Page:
- The Washington Times - Saturday, June 30, 2001

Anyone who has encountered Alzheimer's disease in a friend or relative knows the seriousness and sadness of the condition. "Surviving Grace," playing at the Kennedy Center, leavens the severity with wit.
Trish Vradenburg, who has written for such TV shows as "Designing Women" and "Family Ties" and whose mother died of Alzheimer's disease in 1991, has expertly crafted a script full of sitcomlike punch lines that entertain and push the plot forward.
Director Jack Hofsiss couples Mrs. Vradenburg's story with a strong cast and good timing to create a production that's much like a two-hour-plus "Seinfeld" episode, in which serious matters are part of the recipe but never boil over.
Grace (Doris Belack), an older woman with an impeccable fashion sense, humor and a strong will, is married to Jack (Jerry Grayson) and has two daughters, Kate (Ilana Levine) and Gwen, who is mentioned often but never appears onstage.
One day, Grace's mind slips, and she can't remember her husband's name. A few months later, Alzheimer's has robbed her memory.
Meanwhile, Kate is working long hours as a TV sitcom writer, dealing with sometimes slumping ratings; always difficult divas, such as Madge (Barbara Tirrell); and prissy assistants (James Hindman). Grace's husband, Jack, who files for divorce, is off to Miami to find a new, younger love namely, 48-year-old Lorna (Denise Lute).
When everyone thinks Grace is doomed to rot away in a nursing home, however, her departed mind and spirit come back with full force. Her feisty attitude and naggy comments of old return with the help of new drugs prescribed by Dr. Sam (Dominic Fumasa).
Miss Belack is exceptional as Grace. She goes gracefully from the vibrant and complaining to the distant and dreamy. Miss Levine, too, delivers the neurotic, overachieving and beautiful Kate on a silver platter. She dives into work, where she succeeds, because she's afraid of relationships, at which she might fail.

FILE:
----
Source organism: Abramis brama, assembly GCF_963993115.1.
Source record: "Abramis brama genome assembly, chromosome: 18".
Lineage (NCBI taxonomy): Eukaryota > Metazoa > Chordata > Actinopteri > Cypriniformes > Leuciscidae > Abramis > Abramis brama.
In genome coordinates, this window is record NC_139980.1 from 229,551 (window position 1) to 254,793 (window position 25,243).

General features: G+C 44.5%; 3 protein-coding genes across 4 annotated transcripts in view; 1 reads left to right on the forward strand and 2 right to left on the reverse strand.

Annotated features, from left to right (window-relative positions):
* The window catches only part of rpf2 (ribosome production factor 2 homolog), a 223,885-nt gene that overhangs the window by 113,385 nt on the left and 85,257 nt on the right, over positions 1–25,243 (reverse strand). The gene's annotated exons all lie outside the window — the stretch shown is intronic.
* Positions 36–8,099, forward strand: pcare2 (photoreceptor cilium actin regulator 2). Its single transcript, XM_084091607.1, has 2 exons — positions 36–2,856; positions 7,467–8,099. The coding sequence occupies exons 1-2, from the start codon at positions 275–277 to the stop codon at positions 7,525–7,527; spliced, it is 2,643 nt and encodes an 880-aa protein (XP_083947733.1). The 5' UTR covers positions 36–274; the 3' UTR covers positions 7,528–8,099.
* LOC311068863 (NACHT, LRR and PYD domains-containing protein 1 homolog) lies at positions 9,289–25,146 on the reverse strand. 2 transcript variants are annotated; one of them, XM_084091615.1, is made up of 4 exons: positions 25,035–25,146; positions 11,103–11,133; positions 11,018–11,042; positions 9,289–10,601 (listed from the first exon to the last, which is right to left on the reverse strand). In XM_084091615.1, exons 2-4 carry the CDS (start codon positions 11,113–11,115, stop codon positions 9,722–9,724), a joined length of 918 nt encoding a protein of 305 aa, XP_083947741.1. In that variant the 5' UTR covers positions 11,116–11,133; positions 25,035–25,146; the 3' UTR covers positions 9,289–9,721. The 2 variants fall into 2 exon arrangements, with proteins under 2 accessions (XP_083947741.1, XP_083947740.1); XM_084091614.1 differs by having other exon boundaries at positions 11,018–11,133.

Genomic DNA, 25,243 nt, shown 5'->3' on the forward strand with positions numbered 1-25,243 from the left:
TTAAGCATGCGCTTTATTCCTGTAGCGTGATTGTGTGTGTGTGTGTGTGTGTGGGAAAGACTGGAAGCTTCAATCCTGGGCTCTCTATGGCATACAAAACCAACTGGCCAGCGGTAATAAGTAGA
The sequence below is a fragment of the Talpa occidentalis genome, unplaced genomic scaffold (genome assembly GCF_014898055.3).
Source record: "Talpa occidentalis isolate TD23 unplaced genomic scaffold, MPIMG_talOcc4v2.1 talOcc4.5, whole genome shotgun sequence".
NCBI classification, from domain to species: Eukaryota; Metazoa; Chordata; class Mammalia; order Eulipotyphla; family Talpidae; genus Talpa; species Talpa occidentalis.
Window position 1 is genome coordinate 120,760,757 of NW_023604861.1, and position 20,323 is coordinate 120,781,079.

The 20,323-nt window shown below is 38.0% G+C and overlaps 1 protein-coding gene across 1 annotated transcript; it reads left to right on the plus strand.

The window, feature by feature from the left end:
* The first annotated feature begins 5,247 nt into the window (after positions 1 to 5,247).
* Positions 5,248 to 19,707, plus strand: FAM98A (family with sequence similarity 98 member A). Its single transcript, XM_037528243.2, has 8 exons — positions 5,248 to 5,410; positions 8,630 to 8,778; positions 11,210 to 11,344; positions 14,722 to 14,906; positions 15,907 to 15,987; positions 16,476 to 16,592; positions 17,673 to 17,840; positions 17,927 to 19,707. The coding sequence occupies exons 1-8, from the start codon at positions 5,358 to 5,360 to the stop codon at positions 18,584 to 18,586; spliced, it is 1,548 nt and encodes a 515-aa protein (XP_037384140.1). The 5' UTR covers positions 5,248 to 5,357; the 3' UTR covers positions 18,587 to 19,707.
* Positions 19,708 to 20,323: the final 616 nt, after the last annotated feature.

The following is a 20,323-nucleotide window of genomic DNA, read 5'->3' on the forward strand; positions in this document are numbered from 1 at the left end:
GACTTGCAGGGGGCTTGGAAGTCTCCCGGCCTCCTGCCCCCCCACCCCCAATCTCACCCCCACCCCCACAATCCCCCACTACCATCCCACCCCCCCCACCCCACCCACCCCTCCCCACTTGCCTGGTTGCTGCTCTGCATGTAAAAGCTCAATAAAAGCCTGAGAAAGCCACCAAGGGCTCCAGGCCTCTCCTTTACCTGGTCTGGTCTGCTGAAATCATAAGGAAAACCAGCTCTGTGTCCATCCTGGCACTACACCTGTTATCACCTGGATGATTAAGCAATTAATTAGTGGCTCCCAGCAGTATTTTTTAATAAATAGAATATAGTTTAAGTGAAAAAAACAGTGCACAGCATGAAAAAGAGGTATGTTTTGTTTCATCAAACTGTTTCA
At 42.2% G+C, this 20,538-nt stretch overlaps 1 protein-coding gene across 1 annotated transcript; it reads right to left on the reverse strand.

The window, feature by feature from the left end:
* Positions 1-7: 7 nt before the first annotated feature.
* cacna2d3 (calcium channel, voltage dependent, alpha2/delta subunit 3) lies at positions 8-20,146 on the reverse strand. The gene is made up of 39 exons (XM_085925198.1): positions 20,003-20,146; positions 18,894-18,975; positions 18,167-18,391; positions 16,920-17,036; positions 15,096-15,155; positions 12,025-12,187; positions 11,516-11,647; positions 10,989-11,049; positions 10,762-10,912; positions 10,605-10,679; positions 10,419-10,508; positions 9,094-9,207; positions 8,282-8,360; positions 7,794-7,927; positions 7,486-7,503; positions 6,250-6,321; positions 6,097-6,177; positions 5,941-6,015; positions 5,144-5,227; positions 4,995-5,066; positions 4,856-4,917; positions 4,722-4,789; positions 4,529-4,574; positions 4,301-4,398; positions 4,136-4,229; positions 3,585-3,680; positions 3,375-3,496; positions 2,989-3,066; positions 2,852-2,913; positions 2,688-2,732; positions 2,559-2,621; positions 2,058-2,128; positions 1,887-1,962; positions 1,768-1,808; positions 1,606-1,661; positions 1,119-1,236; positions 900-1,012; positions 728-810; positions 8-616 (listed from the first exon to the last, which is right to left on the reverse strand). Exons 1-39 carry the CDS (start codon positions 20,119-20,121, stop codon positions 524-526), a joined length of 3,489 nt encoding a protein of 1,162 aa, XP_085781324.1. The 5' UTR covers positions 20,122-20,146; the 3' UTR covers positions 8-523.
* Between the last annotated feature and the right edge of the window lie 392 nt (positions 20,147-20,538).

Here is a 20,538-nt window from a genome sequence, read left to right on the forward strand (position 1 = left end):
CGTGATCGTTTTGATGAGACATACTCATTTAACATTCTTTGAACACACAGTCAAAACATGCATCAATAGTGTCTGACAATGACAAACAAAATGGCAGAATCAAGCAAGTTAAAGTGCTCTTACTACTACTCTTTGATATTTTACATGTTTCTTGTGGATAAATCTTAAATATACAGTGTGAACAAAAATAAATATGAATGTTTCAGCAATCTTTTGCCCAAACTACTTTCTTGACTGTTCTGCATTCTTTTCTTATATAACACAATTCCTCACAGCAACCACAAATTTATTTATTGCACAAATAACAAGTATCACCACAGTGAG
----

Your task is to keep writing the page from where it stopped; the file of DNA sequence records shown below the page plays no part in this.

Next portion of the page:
With a new lease on life, Grace wants to see the world — and have a few words with Jack, who takes pina-colada showers with his new love and wears a black wig. Dr. Sam, who wants Grace to remain at the nursing home to monitor her progress, tries to persuade Kate to make her mother stay. He says research is important for everyone, including Kate, because half the children of parents with Alzheimer's disease are genetically prone to get it.
Kate's return volley is illustrative of the dialogue throughout. "Well, I feel really bad for Gwen," she says.
The set, by Anna Louizos, is stylish, with blond wood furniture and velvety chairs, used for scenes ranging from sitcom tapings to family talks. The backdrop is crowded with symbolism, showing a couple of collages of old clocks, handbags, paintings, shoes and sculptures, as fragmented as Grace's mind.
Costume designer Thom Heyer has the right touch in dressing Lorna in low-cut shirts and dresses, youth-chaser Jack in loud Hawaiian shirts and white pants and shoes, and slim Kate in stylish but comfortable brown pantsuits.
After two hours of excellent entertainment, the play's ending disappoints. Humor exits, and schmaltz enters. The mother's mind (and with it, the show) declines again shortly after an emotionally charged mother-daughter duel in which Grace says she had to get Alzheimer's to get Kate's attention and Kate quips that Grace is an emotional sumo wrestler.
Back at the nursing home, as mother and daughter hold each other, Kate says between sniffles that she is planning to have Grace's grandchild with none other than Mr. Perfect, aka Dr. Sam. Grace musters, "I love you." They, and the audience, cry, and the show's over.

3 and 1/2 stars
WHAT: "Surviving Grace"
WHERE: Kennedy Center Terrace Theater, F Street and New Hampshire Avenue NW
WHEN: 7:30 p.m. Tuesdays through Saturdays; 2 p.m. Saturdays and Sundays, through July 15
PHONE: 202/467-4600

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